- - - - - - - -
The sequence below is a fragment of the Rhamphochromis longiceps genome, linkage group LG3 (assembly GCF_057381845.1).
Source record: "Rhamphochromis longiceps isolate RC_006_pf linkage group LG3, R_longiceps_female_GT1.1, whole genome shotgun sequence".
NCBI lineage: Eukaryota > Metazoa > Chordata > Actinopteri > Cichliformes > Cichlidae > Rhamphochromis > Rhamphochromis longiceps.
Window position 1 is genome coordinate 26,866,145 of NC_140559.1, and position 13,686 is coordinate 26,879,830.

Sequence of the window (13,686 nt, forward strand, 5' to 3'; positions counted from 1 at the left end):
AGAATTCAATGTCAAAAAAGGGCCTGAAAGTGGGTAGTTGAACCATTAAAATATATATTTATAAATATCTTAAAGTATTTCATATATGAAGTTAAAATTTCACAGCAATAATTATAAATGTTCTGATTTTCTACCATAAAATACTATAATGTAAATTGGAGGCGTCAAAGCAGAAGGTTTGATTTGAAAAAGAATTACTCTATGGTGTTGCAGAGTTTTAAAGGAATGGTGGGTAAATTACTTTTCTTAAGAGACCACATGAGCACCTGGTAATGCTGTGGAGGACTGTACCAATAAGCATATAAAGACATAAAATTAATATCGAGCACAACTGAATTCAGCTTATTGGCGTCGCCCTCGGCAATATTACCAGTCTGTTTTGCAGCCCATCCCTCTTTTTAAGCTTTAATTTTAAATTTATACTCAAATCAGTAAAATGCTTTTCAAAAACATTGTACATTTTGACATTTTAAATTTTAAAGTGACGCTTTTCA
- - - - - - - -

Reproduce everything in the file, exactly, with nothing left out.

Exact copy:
The sequence below is a fragment of the Rhamphochromis longiceps genome, linkage group LG3 (assembly GCF_057381845.1).
Source record: "Rhamphochromis longiceps isolate RC_006_pf linkage group LG3, R_longiceps_female_GT1.1, whole genome shotgun sequence".
NCBI lineage: Eukaryota > Metazoa > Chordata > Actinopteri > Cichliformes > Cichlidae > Rhamphochromis > Rhamphochromis longiceps.
Window position 1 is genome coordinate 26,866,145 of NC_140559.1, and position 13,686 is coordinate 26,879,830.

Sequence of the window (13,686 nt, forward strand, 5' to 3'; positions counted from 1 at the left end):
AGAATTCAATGTCAAAAAAGGGCCTGAAAGTGGGTAGTTGAACCATTAAAATATATATTTATAAATATCTTAAAGTATTTCATATATGAAGTTAAAATTTCACAGCAATAATTATAAATGTTCTGATTTTCTACCATAAAATACTATAATGTAAATTGGAGGCGTCAAAGCAGAAGGTTTGATTTGAAAAAGAATTACTCTATGGTGTTGCAGAGTTTTAAAGGAATGGTGGGTAAATTACTTTTCTTAAGAGACCACATGAGCACCTGGTAATGCTGTGGAGGACTGTACCAATAAGCATATAAAGACATAAAATTAATATCGAGCACAACTGAATTCAGCTTATTGGCGTCGCCCTCGGCAATATTACCAGTCTGTTTTGCAGCCCATCCCTCTTTTTAAGCTTTAATTTTAAATTTATACTCAAATCAGTAAAATGCTTTTCAAAAACATTGTACATTTTGACATTTTAAATTTTAAAGTGACGCTTTTCA